26 reasons to visit the Stafford International Classic MotorCycle Show!

APRIL'S Stafford International Classic MotorCycle Show finally turns 40-years-old in 2023 (well… the COVID years prevented the Show from celebrating this milestone a couple of years ago) and here are 26 reasons why you need to be there!

Karen Wicks incredible Honda CB750


  1. The Stafford Classic Bike show is one of the most prominent and well-respected of classic motorcycling events. With hundreds of traders on-site, Stafford offers a large selection of spares, parts, paints, clothing, reg plates, oils, lubes, chains and carbs- just about everything you could possibly need to get the most out of classic motorcycling. Both inside the halls and outside you will also be able to find some of the best motorcycle ‘autojumblers’ from across the UK.

  1. The Norton Owners’ Club celebrates 125 years of Norton (founded in 1898) and will be putting on a brilliant display of Norton bikes from throughout the famous brand’s history.

  2. The Cossack Owners’ Club arrives in Stafford to celebrate its 50th anniversary as a club, and will be putting together one of the biggest collections of Soviet-era motorcycles from ‘behind the curtain’ in the UK.

  1. It’s been 60 years since the Sunbeam Owners’ Fellowship came together to form a club, and members will be putting on a birthday theme on their own club stand.

  2. The Trident & Rocket 3 Owners’ Club will be present, with its members celebrating 50 years since the launch of the Triumph Hurricane in 1973.

  1. Retailers and autojumblers unite! From complete, mint, classic bikes to battered garage finds, there is pretty much everything a classic motorcycle enthusiast could want to buy for sale at Stafford. Hagon Shocks, Central Wheels, J J Cables, Yeomans, B.O.M. Batteries, and more are all set for the show, which also welcomes back AMAL Carburetors and many more. 

  1. Check out a steam-powered bike! Certainly a rarity, this is a genuine coal-burner in the manner of the original steam locomotives and traction engines…

  2. From steam to the future of bikes, or at least part of it, as the Stafford Classic Bike Show welcomes Zero Motorcycles. The Californian company specialises in electric two-wheelers, and tries to combine the best aspects of a traditional motorcycle with contemporary electric technology. Its Z-Force electric powertrain and rigid, aircraft-grade aluminium frame (to minimise weight) put Zero’s motorcycles affirmatively among the more performance-focused electrics.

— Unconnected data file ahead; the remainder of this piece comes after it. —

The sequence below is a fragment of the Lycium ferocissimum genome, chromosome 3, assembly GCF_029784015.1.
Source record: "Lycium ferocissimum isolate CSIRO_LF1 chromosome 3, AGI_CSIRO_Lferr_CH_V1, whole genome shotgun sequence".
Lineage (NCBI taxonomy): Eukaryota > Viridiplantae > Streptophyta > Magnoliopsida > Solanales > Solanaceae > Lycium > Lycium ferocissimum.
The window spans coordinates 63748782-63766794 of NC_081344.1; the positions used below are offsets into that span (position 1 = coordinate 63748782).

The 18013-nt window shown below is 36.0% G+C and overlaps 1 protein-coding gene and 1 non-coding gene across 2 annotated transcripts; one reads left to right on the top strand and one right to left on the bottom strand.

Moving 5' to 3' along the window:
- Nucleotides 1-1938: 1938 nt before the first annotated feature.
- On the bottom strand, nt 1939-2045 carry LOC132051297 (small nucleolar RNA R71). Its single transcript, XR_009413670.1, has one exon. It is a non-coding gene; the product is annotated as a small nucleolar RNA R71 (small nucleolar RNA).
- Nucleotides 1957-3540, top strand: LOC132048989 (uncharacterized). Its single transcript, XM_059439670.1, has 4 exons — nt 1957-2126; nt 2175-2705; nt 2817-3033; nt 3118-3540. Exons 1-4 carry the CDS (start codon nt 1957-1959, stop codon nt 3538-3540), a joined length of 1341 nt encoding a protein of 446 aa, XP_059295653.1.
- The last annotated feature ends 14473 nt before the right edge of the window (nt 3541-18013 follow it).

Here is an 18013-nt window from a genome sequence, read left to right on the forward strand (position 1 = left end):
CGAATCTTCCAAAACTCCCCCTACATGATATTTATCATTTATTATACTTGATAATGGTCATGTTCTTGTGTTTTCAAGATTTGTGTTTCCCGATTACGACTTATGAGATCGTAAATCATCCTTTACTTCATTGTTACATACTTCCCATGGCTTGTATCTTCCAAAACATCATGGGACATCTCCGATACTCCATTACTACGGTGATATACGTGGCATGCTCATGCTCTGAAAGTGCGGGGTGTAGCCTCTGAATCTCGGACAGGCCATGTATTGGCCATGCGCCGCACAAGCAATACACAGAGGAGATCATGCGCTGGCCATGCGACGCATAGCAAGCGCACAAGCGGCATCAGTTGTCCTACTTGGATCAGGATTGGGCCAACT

1. Brough Superiors lead the consignments for Bonhams’ spring Stafford sale when the auction house’s motorcycles team returns to The International Classic MotorCycle Show following another successful, record-setting year in 2022.

  2. You could get your hands on a 1931 Show Model Brough Superior 998cc SS100, providing you have £150,000 – £180,000, which is the estimation for this interwar machine. The Brough Superior was hailed as ‘The Rolls-Royce of all motorcycles’ and was synonymous with high performance, engineering excellence and quality of finish.

  3. As ever with Bonhams, there is something to suit every budget and this 1979 Laverda Montjuic looks decidedly, well, juicy in its resplendent orange paint. Mamma mia, che bella! “Ma, quanto cosa,” we hear you ask. This 500cc Italian beauty is estimated at £10,000 -£15,000. So, if you have some change left in the bottom of the pocket after the Brough… Fantastico!

  4. Sure to be an absolute favourite of those attending the event has to be an incredibly rare Honda racing motorcycle. This 1963 Honda 250cc CR72 (estimate £120,000 – £150,000) was ridden throughout Rhodesia in the 1960s by none other than six-times world champion Jim Redman. ‘CR’ stands for ‘Customer Racer’, and only just over 100 CR72s were built by Honda in the 1960s as part of the ‘CR’ programme to diversify Honda’s racing offerings beyond the multi-cylinder machines reserved for the manufacturer’s factory riders.